Op-Ed October, 2021: Flying for Me
opinion editorial
Any opinions expressed do not necessarily represent the policies of The Peoples of the World Foundation. Unless otherwise noted, the author and photographer is Dr. Ray Waddington.

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On the same day that the Space Shuttle Challenger exploded in 1986, John Denver began writing his tribute song "Flying for Me." Even if you already knew that, you may not know the full back story. At one time there was a chance that he would have been aboard the Challenger that day. He was an early, vocal advocate for civilian spaceflight long before anyone used the term space tourism. He had applied to enter the civilian spaceflight program. He had also met in person all seven astronauts who died that day.

I was reminded of his tribute song when I took this month's photo. In the same sense that Denver intended the lyric, this golden eagle was flying for me.

Had the Challenger mission (formally designated STS-51-L) been successful, Christa McAuliffe would have entered history as the first private civilian in space. Only last month did we truly understand why Denver sang of her that she was "flying for everyone." One of the four astronauts (yes, they deserve that title) who became the first all-civilian crew in orbit last month, Hayley Arceneaux, wasn't born at the time of the Challenger disaster. Yet Christa McAuliffe and thousands of others throughout history played a part in making the Inspiration4 mission possible.

If we take the concept of flying literally, then although none of us was born when the Wright brothers achieved the first powered flight, they were flying for those who now fly. If we take the concept of flying figuratively, then any pioneering event in history takes on the same significance.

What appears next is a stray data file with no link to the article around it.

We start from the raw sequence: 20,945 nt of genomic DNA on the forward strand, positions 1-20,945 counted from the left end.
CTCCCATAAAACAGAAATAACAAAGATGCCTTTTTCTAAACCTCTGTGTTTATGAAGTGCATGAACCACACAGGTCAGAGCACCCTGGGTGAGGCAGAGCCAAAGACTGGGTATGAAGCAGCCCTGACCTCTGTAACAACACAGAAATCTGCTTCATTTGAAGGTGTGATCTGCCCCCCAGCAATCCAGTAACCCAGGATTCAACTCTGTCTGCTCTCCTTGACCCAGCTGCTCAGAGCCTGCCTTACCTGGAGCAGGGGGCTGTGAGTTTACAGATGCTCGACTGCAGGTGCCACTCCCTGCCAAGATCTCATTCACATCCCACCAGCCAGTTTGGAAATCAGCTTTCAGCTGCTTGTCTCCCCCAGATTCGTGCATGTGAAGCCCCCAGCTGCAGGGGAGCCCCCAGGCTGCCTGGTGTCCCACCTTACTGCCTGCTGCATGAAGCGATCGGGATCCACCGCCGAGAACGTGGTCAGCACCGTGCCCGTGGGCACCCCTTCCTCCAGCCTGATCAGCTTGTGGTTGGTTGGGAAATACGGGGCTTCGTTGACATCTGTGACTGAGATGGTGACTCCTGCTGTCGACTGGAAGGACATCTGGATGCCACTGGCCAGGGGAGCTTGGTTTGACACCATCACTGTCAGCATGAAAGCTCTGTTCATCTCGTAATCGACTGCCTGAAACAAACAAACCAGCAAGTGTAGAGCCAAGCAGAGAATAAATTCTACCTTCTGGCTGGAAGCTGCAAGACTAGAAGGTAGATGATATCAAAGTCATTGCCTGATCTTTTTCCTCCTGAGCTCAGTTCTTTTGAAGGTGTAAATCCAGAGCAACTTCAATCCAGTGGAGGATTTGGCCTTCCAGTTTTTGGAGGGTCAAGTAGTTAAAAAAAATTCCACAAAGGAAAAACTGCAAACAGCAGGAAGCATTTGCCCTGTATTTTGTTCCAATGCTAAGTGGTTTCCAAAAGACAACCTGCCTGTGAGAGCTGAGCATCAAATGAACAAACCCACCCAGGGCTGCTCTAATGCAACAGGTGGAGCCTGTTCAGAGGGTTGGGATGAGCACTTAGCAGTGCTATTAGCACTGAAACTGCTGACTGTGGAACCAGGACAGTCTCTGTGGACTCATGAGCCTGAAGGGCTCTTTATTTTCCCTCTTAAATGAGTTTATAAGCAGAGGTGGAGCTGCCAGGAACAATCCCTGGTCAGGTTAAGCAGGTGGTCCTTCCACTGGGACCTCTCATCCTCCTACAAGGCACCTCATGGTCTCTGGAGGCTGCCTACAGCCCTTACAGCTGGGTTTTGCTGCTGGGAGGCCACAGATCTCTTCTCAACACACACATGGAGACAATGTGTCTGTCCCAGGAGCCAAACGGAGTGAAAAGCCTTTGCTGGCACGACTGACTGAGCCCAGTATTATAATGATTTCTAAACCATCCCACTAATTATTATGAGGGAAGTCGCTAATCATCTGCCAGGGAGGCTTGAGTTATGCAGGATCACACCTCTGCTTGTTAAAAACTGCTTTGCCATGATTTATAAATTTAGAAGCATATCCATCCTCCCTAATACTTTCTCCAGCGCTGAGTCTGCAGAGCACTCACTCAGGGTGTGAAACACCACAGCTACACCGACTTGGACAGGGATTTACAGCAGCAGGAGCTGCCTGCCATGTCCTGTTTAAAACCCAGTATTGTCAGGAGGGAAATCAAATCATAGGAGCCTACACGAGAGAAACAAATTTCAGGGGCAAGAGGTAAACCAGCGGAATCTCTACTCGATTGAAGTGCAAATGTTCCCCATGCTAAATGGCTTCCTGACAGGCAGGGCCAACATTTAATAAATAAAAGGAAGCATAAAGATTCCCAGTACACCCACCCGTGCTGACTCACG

So, when it was reported last month that scientists now believe that indigenous people first reached the Americas seven thousand years before previously thought, it doesn't matter so much whether they are correct. What does matter is that those early pioneers were flying for everyone. Similarly, while we learned last month in greater detail than before how indigenous Polynesians first populated Pacific islands, we already knew that thousands later benefitted from their pioneering voyages. A third news story from last month informed us that humans were making clothes as long as 120,000 year ago. But we don't need to know that date to enjoy the benefits of their efforts every day.

Understanding the roles of those who came before us is not essential. Yet that understanding affords us a clearer window into our past. This is one reason why ancestor veneration is so prevalent in indigenous culture. Understanding the roles of our contemporaries in addressing problems we all face is essential. This was brought to prominence last month when Global Witness reported that a record of (at least) 227 environmental activists were murdered in 2020 — many of them indigenous land defenders. They were pioneers also; all pioneering efforts result in some casualties.

Unlike the Inspiration4 astronauts, I will never orbit the Earth. But that doesn't matter. None of us was born when golden eagles were first domesticated. Scientists may one day be able to tell exactly when that happened with greater accuracy than they can today. That won't change the fact that before I took this photo I would have been scared to handle a golden eagle. A few days later I was handling golden eagles with confidence.

Christa McAuliffe, Hayley Arceneaux and millions before them were, in a very real sense, flying for me and for everyone.

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